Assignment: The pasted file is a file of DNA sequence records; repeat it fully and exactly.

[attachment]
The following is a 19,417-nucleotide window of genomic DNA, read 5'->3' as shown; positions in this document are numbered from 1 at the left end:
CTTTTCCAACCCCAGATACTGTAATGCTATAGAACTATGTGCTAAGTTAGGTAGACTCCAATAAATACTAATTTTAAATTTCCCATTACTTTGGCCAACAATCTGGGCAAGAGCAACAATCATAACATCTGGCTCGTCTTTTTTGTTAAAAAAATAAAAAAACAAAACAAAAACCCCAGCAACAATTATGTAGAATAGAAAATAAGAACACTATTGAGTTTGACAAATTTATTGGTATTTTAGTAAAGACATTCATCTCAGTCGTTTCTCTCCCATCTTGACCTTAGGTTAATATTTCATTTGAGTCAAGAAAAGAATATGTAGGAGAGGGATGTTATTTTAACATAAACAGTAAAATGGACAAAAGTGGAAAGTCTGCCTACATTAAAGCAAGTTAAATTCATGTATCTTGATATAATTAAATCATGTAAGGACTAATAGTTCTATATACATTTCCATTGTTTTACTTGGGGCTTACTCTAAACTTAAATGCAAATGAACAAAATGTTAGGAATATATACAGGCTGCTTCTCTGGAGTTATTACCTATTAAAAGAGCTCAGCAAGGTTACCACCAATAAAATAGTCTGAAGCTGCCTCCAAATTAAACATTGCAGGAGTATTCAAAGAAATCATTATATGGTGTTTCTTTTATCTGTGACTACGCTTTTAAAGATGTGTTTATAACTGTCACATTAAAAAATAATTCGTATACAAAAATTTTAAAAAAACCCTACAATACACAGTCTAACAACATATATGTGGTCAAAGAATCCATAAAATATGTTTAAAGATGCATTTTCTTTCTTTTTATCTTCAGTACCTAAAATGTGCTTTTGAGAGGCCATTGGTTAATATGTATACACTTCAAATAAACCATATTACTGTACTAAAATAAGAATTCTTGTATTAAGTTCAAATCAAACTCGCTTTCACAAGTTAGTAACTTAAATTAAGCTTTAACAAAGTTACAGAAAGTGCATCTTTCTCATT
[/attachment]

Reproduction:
The following is a 19,417-nucleotide window of genomic DNA, read 5'->3' as shown; positions in this document are numbered from 1 at the left end:
CTTTTCCAACCCCAGATACTGTAATGCTATAGAACTATGTGCTAAGTTAGGTAGACTCCAATAAATACTAATTTTAAATTTCCCATTACTTTGGCCAACAATCTGGGCAAGAGCAACAATCATAACATCTGGCTCGTCTTTTTTGTTAAAAAAATAAAAAAACAAAACAAAAACCCCAGCAACAATTATGTAGAATAGAAAATAAGAACACTATTGAGTTTGACAAATTTATTGGTATTTTAGTAAAGACATTCATCTCAGTCGTTTCTCTCCCATCTTGACCTTAGGTTAATATTTCATTTGAGTCAAGAAAAGAATATGTAGGAGAGGGATGTTATTTTAACATAAACAGTAAAATGGACAAAAGTGGAAAGTCTGCCTACATTAAAGCAAGTTAAATTCATGTATCTTGATATAATTAAATCATGTAAGGACTAATAGTTCTATATACATTTCCATTGTTTTACTTGGGGCTTACTCTAAACTTAAATGCAAATGAACAAAATGTTAGGAATATATACAGGCTGCTTCTCTGGAGTTATTACCTATTAAAAGAGCTCAGCAAGGTTACCACCAATAAAATAGTCTGAAGCTGCCTCCAAATTAAACATTGCAGGAGTATTCAAAGAAATCATTATATGGTGTTTCTTTTATCTGTGACTACGCTTTTAAAGATGTGTTTATAACTGTCACATTAAAAAATAATTCGTATACAAAAATTTTAAAAAAACCCTACAATACACAGTCTAACAACATATATGTGGTCAAAGAATCCATAAAATATGTTTAAAGATGCATTTTCTTTCTTTTTATCTTCAGTACCTAAAATGTGCTTTTGAGAGGCCATTGGTTAATATGTATACACTTCAAATAAACCATATTACTGTACTAAAATAAGAATTCTTGTATTAAGTTCAAATCAAACTCGCTTTCACAAGTTAGTAACTTAAATTAAGCTTTAACAAAGTTACAGAAAGTGCATCTTTCTCATT